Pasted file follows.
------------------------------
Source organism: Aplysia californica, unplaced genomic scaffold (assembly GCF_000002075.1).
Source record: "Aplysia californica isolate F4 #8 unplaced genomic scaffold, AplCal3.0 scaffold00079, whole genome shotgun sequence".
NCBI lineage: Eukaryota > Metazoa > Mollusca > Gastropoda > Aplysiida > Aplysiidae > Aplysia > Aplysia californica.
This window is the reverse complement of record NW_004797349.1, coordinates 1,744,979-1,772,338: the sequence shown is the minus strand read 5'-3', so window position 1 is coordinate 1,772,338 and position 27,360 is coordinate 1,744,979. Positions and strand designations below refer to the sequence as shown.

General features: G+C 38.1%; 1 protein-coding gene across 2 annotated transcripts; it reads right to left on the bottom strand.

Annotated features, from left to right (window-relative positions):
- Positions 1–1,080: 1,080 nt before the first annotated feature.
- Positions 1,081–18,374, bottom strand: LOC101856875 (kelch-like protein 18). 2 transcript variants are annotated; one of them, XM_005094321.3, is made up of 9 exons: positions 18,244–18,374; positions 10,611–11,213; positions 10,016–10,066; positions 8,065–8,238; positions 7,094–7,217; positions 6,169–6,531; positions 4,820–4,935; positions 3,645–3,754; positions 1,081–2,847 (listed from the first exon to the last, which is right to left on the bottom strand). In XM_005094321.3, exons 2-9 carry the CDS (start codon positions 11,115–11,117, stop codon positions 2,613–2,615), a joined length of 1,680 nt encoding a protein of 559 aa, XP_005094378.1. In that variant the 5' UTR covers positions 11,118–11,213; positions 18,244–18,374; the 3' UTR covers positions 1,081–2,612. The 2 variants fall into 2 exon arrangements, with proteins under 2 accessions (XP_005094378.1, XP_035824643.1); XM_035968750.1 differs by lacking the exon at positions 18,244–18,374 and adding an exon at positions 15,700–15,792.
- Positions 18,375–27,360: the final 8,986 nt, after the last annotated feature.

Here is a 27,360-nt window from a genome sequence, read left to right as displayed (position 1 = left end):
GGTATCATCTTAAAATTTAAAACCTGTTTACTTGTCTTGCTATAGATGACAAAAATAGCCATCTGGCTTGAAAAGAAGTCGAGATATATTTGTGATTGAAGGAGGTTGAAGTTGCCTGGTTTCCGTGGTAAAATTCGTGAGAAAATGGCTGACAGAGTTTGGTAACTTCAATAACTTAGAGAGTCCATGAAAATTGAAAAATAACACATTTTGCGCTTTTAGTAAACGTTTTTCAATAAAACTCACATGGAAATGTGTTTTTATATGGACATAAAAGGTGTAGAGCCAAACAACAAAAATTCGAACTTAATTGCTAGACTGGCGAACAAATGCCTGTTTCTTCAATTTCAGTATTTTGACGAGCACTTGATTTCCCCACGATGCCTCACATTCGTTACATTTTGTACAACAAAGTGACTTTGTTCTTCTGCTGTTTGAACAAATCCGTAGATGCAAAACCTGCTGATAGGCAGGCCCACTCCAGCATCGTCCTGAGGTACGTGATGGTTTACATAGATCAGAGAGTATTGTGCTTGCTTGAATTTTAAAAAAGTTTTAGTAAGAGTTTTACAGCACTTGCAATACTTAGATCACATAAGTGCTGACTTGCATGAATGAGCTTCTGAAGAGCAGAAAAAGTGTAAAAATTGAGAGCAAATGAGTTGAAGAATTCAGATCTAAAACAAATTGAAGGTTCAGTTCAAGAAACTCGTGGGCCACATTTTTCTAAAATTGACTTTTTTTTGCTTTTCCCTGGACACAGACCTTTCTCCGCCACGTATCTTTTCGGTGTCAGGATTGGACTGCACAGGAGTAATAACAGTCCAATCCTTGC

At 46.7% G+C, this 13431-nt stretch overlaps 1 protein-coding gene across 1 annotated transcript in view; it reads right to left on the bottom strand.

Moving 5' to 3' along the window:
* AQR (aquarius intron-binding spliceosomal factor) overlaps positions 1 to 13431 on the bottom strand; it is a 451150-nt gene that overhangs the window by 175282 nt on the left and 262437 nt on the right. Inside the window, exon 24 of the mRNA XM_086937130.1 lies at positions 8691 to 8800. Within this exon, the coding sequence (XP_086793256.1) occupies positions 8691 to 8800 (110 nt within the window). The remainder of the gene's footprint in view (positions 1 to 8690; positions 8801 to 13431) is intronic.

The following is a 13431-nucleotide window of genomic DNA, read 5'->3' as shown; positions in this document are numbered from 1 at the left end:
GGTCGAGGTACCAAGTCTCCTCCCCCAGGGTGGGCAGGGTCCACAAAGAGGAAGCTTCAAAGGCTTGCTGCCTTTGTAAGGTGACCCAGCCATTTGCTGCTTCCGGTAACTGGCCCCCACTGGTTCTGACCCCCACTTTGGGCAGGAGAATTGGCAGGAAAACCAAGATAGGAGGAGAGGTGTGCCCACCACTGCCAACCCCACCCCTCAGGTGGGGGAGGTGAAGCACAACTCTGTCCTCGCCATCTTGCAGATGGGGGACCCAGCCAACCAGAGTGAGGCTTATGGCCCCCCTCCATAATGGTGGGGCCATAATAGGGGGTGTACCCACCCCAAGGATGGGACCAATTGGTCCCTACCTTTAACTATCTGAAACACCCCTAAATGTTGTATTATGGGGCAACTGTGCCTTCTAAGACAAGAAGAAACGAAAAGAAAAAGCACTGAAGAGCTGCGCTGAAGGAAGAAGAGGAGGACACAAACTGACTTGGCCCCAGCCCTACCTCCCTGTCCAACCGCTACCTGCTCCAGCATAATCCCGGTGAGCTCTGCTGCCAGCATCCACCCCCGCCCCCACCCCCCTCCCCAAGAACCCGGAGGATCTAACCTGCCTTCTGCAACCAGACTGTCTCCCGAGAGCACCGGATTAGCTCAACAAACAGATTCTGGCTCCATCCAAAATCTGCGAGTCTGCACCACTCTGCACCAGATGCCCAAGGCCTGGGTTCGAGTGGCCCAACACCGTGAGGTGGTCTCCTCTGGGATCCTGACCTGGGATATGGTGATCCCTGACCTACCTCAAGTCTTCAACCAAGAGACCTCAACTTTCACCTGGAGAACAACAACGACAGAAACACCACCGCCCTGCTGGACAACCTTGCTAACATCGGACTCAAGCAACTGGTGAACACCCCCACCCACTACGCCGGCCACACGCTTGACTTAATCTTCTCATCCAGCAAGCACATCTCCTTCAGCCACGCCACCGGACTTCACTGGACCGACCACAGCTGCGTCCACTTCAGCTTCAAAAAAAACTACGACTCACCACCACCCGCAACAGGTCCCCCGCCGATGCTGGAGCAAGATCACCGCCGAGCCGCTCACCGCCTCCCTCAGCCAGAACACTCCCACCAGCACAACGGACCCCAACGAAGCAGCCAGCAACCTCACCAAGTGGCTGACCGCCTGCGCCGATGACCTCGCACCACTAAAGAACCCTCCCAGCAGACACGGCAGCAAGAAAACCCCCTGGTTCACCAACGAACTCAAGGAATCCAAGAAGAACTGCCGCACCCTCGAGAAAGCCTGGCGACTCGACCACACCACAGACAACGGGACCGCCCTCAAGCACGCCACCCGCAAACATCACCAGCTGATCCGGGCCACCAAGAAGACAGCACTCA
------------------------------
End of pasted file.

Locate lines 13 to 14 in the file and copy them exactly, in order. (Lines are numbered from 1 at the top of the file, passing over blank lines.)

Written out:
Moving 5' to 3' along the window:
* AQR (aquarius intron-binding spliceosomal factor) overlaps positions 1 to 13431 on the bottom strand; it is a 451150-nt gene that overhangs the window by 175282 nt on the left and 262437 nt on the right. Inside the window, exon 24 of the mRNA XM_086937130.1 lies at positions 8691 to 8800. Within this exon, the coding sequence (XP_086793256.1) occupies positions 8691 to 8800 (110 nt within the window). The remainder of the gene's footprint in view (positions 1 to 8690; positions 8801 to 13431) is intronic.